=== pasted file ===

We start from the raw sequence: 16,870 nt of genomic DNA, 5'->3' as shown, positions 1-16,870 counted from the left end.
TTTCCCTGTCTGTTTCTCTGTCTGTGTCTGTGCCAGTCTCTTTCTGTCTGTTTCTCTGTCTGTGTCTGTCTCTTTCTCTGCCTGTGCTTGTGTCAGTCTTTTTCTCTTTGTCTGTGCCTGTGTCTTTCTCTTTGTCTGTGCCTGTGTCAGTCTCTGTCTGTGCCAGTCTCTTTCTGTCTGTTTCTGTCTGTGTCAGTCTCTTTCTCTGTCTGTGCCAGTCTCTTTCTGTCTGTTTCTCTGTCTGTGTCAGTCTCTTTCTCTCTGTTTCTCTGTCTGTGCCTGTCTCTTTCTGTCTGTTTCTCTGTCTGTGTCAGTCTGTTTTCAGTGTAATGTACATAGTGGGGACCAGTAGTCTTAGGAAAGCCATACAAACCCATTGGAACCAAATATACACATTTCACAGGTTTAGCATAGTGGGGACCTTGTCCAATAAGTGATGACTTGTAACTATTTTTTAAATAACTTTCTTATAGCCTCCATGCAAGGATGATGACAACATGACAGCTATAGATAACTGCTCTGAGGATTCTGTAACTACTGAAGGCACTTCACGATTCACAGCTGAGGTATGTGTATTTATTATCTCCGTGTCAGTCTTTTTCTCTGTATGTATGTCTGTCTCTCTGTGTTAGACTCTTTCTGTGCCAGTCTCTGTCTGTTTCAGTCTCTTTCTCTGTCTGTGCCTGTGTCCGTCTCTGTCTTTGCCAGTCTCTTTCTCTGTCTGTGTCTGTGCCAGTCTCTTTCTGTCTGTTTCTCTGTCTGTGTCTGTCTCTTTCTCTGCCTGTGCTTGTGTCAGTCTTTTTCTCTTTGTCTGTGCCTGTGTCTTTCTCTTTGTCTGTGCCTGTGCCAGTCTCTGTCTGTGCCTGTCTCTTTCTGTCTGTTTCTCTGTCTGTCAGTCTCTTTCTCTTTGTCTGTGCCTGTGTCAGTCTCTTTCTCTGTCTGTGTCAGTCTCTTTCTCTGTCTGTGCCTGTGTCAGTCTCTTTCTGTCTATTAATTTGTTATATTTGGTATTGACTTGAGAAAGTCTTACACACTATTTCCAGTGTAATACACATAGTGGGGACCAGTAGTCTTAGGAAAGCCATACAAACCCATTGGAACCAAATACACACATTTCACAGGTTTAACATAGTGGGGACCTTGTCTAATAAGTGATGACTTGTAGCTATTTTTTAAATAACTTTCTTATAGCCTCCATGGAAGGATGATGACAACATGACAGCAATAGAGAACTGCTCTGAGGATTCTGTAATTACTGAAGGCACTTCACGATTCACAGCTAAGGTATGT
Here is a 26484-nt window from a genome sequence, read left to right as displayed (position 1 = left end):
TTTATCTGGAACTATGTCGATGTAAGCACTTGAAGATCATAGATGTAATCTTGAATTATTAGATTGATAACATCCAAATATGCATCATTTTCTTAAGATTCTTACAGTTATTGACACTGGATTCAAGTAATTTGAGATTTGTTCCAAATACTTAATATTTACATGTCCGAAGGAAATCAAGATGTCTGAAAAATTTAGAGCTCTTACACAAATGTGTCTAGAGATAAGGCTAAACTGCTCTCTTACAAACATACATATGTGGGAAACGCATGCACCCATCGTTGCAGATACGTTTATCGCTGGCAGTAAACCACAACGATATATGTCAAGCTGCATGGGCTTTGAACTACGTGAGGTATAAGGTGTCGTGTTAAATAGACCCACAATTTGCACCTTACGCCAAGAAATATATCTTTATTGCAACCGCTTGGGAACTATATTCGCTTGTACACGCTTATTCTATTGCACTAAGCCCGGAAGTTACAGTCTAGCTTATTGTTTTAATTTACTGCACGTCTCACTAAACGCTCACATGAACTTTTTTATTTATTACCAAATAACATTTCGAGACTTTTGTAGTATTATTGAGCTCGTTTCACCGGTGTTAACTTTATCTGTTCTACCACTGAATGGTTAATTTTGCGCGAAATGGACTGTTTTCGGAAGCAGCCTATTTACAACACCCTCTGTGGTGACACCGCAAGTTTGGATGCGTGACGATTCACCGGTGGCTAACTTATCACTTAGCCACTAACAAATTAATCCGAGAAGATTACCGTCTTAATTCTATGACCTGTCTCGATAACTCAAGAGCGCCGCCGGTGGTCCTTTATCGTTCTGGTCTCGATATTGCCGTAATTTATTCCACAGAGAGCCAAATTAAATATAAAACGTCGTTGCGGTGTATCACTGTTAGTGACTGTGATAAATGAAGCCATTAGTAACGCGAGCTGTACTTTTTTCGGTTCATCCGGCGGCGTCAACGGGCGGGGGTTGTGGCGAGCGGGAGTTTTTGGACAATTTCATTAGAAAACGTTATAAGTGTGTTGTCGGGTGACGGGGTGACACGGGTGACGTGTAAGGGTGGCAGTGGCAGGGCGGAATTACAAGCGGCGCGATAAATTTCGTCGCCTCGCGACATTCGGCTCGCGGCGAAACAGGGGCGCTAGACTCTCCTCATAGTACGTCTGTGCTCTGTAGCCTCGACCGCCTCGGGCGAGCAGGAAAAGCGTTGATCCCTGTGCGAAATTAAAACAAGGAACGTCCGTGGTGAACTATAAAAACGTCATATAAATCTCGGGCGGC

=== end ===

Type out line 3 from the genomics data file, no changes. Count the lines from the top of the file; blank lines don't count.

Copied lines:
Here is a 26484-nt window from a genome sequence, read left to right as displayed (position 1 = left end):